ALJJ’s basic strategy is to use up its extensive net operating losses (NOLs) by acquiring cash flow producing businesses at attractive valuations. The firm is structured in a decentralized manner, where subsidiary CEOs have considerable autonomy and are rewarded like partners (sharing in EBITDA earned over a watermark and holding a large equity position in the parent). Jess Ravich, the parent CEO and top-down capital allocator, takes home a modest salary of $125,000 plus stock grants and is primarily rewarded by value accruing in his ~38% ownership in the firm.
We should take some time to stress the importance of Mr. Ravich to the firm since part of the recent poor performance in its share price was due to the sexual harassment lawsuit filed against him and TCW Group. Historically, ALJJ has been able to acquire businesses at valuations under 5x unlevered FCF, with no competitive bidding, primarily because of Mr. Ravich’s extensive deal flow network. It is fair to say that without Mr. Ravich, the deal flow would dry up, and with it, any major growth for the firm. As such, we should focus our analysis on what the steady state of the firm is worth today and discount any future growth.
2002 ($1.17/share): ALJJ’s (YouthStream Media Networks) tech-boom venture goes bust, creating a shell corporation that has no operations, ~$1 million dollars in cash, ~$14 million in liabilities, and ~$300 million in NOLs.
2003 ($0.05/share): ALJJ’s new board plans to leverage up and acquire a business that can harvest those NOLs. ALJJ begins purchasing a minority interest in Kentucky Electric Steel (KES), a bankrupt steel manufacture.
2004 ($0.23/share): KES restarts its steel mill operations. Mr. Ravich purchases ALJJ’s convertible debt with the intention of taking control of ALJJ.
2005 ($0.31/share): ALJJ, under Mr. Ravich’s guidance, acquires complete control of KES for a total consideration of $65 million, funded by preferred stock and debt. ALJJ now owns a profitable steel mill with a mountain of debt on top of it.
2006 ($0.11/share): Mr. Ravich acquires control of ALJJ (changes its name from YouthStream to ALJ) and focuses on producing enough cash flows at KES to pay down its debt. This works well.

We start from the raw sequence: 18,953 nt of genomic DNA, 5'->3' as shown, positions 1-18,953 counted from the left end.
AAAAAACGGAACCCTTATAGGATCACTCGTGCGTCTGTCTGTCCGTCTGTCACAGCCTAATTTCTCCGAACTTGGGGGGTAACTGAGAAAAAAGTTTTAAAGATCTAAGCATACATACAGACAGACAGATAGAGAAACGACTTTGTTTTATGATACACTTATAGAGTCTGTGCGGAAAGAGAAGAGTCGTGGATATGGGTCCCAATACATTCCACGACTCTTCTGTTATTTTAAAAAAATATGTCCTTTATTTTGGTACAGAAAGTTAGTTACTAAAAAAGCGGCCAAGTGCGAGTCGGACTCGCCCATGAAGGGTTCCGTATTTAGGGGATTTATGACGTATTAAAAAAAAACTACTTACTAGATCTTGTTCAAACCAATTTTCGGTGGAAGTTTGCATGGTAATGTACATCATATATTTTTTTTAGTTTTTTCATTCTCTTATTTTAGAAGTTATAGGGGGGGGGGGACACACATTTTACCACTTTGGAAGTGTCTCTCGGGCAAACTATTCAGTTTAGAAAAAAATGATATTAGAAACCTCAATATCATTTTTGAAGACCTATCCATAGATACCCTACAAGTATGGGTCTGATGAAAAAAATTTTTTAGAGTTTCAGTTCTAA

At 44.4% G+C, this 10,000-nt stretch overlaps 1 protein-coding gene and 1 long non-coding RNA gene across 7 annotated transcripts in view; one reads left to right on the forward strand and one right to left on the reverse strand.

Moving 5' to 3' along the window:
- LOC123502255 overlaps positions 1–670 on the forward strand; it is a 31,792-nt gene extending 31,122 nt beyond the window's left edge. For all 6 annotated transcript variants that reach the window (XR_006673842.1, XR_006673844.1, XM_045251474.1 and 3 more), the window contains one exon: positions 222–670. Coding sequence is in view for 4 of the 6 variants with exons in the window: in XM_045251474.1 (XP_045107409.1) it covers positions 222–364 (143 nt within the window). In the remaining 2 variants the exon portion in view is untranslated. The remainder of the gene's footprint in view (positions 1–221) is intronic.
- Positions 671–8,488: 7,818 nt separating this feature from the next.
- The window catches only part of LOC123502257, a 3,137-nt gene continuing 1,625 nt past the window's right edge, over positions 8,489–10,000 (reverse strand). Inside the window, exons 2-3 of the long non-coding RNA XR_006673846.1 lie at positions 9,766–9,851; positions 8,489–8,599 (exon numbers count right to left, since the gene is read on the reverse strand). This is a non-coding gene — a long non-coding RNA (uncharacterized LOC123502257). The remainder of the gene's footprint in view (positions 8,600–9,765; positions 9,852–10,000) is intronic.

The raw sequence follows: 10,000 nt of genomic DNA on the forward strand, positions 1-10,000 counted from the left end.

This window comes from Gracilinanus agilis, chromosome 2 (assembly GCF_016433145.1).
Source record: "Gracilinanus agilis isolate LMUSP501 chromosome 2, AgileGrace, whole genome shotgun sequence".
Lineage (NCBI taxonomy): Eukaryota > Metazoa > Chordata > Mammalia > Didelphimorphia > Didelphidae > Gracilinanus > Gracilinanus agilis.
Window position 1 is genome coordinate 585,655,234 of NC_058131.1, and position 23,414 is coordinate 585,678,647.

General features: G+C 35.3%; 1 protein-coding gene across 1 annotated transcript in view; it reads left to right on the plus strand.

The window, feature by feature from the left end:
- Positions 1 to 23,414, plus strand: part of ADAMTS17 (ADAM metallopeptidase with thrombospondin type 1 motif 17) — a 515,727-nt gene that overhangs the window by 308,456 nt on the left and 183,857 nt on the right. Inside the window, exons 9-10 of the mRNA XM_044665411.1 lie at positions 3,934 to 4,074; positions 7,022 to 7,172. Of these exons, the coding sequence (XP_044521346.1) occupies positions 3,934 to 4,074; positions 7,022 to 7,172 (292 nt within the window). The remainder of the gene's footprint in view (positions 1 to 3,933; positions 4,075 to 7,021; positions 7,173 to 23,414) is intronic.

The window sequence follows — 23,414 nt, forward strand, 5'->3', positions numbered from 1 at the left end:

2013 ($0.79/share): ALJJ sells KES for a large profit and immediately tenders for half of its outstanding shares ($0.84/share), providing long-time investors with an exit at a roughly 30% compounded IRR since Mr. Ravich took control in 2006. ALJJ was back to being a corporate shell with no operating business, ~$30 million in cash, and ~$180 million in NOLs.
Late in the year, ALJJ acquires Faneuil for $53 million, funded in cash, seller financing, and ALJJ stock. The seller was Harland Clark (a subsidiary of billionaire Ronald Perelman’s M&F Holdings) who had previously purchased Faneuil for $70 million in 2012. Notably, ALJJ was not the highest bidder for Faneuil, but the seller was happy to get stock and representation on ALJJ’s board, so they went with the lower bid. Faneuil’s CEO, Anna Van Buren, co-invested in the buyout and stayed on with an incentive plan of 10% of EBITDA earned over $5 million.
2014 ($1.56/share): ALJJ acquires Carpets N More for $5.5 million, funded in cash, seller financing, and ALJJ stock. The seller was Leichtman Capital who had previously purchased Carpets for about ~$45 million at the hight of the Las Vegas housing boom in 2007. Carpet’s CEO, Steve Chesin, co-invested his 12% equity in the buyout and stayed on with an incentive plan of 5% of EBITDA earned over $1.5 million.
2015 ($4.04/share): ALJJ acquires Phoenix Color for $90 million, funded entirely in debt. The seller was Visant Corporation who in turn was an underperforming KKR LBO. Visant’s CEO, Marc Reisch, purchased 400k ALJJ shares ($3.80/share) and stayed on with an incentive plan of 10% of EBITDA earned over $20 million.
As part of the Phoenix acquisition, ALJJ also secured access to financing from Cerberus in order to fund future deals, however, the balance sheet took a large hit. Cash from the original KES sale and operations was all used up. Like with KES, the future would depend on producing enough cash flows to service the debt.
2016 ($4.85/share): ALJJ up-lists from the OTCMKTS to the NASDAQ exchange. ALJJ acquires Color Optics (cosmetic packaging) for $7 million, funded by the Cerberus loan and ALJJ stock. The business is added to the Phoenix subsidiary.
2017 ($3.99/share): ALJJ acquires Vertex’s BPO and contact center operations (utility call centers) for $13 million, funded by the Cerberus loan and ALJJ stock. The business is added to the Faneuil subsidiary. ALJJ acquires Moore-Langen Printing (advertising products) for $10 million, funded by the Cerberus loan and a private placement of ALJJ stock ($3.14/share). The business is added to the Phoenix subsidiary.
2018 ($3.16/share): ALJJ reports ugly quarterly results, mainly due to the poor performance at Phoenix and Carpets, the costs of incorporating new acquisitions, and the large hit to their tax asset. Mr. Ravich is named in a $30 million sexual harassment lawsuit. ALJJ’s share price craters to $1.90.